At the CEATEC expo in Japan last week TDK showed off the latest advancements in new heads for HDDs that support heat-assisted magnetic recording (HAMR) technology. The first disks based on this technology may hit the market in late 2015 or early 2016, they are expected to feature capacities of up to 15TB. At first the technology will be targeted at data centers but later it will migrate to consumer HDDs.
HAMR-based HDDs will use laser thermal assistance to first heat the platter to allow much higher storage density without having negative effects on read- and write-ability nor stability.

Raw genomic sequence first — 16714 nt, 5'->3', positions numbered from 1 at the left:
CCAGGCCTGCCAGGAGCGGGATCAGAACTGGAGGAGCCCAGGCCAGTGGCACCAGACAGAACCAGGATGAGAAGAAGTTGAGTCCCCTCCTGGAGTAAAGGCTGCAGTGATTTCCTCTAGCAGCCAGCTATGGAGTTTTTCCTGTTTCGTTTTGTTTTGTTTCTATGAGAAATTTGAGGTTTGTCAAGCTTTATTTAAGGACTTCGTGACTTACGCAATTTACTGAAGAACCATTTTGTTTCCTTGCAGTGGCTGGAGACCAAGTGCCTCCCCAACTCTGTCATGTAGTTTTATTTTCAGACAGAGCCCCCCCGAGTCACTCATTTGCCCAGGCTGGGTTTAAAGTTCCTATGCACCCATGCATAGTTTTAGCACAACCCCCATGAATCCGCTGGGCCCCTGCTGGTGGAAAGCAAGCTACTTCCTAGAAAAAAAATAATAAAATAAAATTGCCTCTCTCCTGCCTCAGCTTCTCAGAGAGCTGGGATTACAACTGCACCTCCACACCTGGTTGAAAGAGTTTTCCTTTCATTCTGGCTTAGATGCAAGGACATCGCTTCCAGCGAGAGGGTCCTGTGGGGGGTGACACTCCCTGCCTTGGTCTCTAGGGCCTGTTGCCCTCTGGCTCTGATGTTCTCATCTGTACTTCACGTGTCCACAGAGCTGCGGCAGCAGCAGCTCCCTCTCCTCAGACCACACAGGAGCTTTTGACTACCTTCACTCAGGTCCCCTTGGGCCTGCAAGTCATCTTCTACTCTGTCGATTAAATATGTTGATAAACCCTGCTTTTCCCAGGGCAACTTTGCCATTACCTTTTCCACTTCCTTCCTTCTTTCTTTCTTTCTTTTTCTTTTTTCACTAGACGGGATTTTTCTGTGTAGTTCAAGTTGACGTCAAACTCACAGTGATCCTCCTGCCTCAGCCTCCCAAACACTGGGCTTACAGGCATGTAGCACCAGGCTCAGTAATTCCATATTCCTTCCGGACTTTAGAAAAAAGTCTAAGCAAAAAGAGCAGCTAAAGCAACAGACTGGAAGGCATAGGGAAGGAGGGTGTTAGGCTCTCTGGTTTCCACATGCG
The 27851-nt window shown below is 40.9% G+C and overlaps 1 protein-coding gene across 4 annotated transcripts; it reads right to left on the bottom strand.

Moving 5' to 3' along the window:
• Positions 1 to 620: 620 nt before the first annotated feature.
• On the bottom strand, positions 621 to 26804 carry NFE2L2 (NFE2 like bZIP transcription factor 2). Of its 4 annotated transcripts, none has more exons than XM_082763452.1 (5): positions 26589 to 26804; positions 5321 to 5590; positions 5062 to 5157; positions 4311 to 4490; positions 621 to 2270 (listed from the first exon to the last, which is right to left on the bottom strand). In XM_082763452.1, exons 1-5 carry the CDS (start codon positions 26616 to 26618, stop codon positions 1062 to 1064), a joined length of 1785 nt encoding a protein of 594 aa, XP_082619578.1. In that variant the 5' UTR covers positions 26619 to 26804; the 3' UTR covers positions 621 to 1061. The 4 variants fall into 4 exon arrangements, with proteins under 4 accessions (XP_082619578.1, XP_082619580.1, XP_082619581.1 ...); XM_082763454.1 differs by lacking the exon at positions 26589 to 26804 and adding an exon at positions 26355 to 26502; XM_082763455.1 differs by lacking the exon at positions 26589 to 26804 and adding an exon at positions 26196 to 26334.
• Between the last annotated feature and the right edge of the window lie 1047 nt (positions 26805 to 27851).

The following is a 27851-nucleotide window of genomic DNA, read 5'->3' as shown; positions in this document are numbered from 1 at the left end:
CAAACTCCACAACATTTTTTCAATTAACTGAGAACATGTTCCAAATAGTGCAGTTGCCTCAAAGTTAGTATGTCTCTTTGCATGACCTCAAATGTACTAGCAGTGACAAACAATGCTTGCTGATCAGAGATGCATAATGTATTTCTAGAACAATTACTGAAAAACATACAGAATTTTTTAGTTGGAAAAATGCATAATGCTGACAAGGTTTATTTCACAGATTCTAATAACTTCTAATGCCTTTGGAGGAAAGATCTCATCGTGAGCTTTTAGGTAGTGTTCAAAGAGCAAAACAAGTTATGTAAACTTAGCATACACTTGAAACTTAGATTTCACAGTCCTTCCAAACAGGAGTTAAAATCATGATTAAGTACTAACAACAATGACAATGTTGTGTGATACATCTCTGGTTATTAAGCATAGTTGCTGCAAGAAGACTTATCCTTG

Capacities of modern hard drives are – among other things – constrained by the physical size of “pitches” on hard disk drives media required to store a single bit of information. Heat-assisted magnetic recording (HAMR) magnetically records data on high-stability media (such as iron platinum alloy) using laser thermal assistance to first heat the material, which allows to greatly reduce the size of “pitches” without negative effects on read-ability, write-ability and stability. As a result, HDDs featuring HAMR will be able to store considerably higher amounts of data than today’s hard drives featuring perpendicular recording tech.
Previously it was believed that HAMR will only become viable sometimes in 2017, but in the recent years TDK, Seagate and Western Digital intensified their HAMR development and even demonstrated working HDDs featuring the technology.